This link had me jumping up and down for joy! If you or your students would benefit from listening to an article use Narro to create a podcast playlist that will read the articles to you/them. Once you create an account you can paste the URL of the article you want to listen to onto your home page. This will add the article to your feed which you can listen to on the website or add the feed to your favorite podcast app to listen to on the go. If you add this address to your podcast app you’ll see a couple of the articles I’ve added: http://on.narro.co/jpeyrot Note: You must create an account, so you’d need to consider the District Guidelines for 3rd Party Services if you wanted your students to create their own list. The free version allows for only 15 articles per month.
This link is also awesome! Data USA claims to be the most comprehensive website and visualization engine of public US Government data. It not only provides data, but provides stories through the intersection of this data. I can see this site being used to come up with questions about topics they might want to study, and creating a story about their findings. Do you know the most common occupation in the U.S.; clue, if you’re subscribed to this blog you might be in that position. Answer.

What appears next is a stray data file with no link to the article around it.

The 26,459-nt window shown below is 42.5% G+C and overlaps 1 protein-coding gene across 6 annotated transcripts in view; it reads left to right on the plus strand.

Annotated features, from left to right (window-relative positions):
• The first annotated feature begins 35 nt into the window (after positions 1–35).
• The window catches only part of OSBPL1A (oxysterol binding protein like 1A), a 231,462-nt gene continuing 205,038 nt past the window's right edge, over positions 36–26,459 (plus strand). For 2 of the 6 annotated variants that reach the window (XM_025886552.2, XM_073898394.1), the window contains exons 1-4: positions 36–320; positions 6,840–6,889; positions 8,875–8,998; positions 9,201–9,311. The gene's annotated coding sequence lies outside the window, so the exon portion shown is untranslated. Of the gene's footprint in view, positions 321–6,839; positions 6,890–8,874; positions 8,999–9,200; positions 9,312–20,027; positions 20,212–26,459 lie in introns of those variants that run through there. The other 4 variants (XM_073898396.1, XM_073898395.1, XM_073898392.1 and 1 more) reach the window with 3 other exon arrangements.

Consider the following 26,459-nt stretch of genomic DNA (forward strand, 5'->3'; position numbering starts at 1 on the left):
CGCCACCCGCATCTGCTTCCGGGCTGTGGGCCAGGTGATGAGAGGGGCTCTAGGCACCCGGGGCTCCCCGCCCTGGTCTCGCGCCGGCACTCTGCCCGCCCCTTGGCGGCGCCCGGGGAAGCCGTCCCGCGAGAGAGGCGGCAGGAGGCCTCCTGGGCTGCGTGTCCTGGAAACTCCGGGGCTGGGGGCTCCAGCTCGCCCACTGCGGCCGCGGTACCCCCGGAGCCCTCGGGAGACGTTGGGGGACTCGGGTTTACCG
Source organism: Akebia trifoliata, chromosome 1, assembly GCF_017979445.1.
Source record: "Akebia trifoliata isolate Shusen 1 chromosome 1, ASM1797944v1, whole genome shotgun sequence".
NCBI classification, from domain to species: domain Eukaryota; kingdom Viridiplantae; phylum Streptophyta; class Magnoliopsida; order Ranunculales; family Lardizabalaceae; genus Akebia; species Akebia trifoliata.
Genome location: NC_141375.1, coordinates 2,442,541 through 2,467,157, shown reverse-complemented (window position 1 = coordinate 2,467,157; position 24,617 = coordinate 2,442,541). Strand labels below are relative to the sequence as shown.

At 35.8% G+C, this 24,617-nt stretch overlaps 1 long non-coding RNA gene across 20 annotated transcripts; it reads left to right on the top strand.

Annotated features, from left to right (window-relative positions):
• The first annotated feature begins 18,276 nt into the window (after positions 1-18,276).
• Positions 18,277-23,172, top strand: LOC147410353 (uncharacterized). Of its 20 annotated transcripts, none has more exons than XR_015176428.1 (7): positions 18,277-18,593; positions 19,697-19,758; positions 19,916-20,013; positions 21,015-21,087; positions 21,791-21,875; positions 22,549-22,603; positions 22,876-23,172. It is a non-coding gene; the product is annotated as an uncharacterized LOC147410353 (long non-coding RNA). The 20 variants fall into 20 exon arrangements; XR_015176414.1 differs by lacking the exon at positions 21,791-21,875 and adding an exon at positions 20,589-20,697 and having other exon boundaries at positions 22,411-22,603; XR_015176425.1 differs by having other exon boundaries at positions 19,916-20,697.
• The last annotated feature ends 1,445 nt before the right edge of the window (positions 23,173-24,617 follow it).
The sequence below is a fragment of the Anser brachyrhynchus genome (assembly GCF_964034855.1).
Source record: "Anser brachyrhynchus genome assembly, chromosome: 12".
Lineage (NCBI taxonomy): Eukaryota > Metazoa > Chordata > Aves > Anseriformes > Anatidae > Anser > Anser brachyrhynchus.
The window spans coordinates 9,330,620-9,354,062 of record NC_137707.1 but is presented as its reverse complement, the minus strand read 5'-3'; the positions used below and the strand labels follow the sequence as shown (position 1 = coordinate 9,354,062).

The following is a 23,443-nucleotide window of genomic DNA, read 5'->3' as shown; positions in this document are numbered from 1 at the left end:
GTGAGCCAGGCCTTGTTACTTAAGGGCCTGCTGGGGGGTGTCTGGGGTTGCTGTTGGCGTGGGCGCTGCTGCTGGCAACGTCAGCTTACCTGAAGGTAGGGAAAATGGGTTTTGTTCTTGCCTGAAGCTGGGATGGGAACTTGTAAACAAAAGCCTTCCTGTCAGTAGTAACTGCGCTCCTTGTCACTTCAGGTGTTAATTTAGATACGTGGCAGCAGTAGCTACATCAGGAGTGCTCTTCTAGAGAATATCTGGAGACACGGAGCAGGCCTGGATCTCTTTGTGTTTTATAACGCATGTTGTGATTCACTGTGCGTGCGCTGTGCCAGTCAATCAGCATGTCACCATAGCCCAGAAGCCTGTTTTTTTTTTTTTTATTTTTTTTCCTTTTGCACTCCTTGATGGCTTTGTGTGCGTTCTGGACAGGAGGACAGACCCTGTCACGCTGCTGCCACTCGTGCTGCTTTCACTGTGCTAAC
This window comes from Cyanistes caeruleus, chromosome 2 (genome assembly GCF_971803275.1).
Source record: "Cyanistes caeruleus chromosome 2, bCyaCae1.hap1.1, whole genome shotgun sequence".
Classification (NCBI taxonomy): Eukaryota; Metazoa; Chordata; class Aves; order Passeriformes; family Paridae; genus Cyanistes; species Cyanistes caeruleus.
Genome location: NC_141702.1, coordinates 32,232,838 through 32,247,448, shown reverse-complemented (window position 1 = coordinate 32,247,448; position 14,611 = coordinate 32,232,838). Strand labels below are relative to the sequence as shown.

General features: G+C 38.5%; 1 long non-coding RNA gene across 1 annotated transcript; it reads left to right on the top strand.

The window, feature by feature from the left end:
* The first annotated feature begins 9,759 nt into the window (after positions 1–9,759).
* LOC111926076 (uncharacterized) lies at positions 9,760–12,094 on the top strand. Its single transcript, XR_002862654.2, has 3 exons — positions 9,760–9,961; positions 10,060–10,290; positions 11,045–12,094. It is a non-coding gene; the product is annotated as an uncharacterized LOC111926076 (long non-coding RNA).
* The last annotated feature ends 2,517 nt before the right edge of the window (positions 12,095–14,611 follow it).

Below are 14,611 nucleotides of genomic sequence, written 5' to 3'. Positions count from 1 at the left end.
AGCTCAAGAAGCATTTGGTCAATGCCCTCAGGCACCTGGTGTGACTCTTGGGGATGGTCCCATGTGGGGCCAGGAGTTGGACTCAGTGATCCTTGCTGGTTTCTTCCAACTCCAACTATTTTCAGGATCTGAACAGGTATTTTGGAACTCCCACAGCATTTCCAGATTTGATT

Many teachers have asked to see examples of how teachers use iPads in the curriculum, here’s a site they might appreciate. This new site provides ideas for teachers and students to get the most out of the Apple products both in and out of the classroom. This site contains tech tips and videos, stories from the classroom, and several other resources. One of my favorites is using Siri to remind me of things throughout the day.
Looking to get your students to collaborate with classrooms beyond the district? Here’s a site recently put together by an educator that’s looking to help make that happen. You can start by filling out the form of what you’d like to do, or you can take a look at what other K-12 teachers are interested in doing and partner with them.
If I had a nickel for every time I’ve heard how annoying it is to find things in Google Drive I’d be…not rich, but at least able to pay for a nice getaway weekend. This article will explain a few of the new features including how to move things around, and greater privacy features. It links out to Google’s blog to gifs on how to do this. One update the blog post doesn’t cover is the update to advanced searching (this is my favorite update) which you’ll see in the image below:
LitCharts aims to help students better understand literature through interactive data visualizations, summaries, detailed analysis, quotes, symbols and themes. One of the way I can see using this is to support your visual learners and students that need scaffolding when reading literature. How do you think you could use it with your students? This can be accessed via a browser or the LitCharts app can be downloaded on the iPad.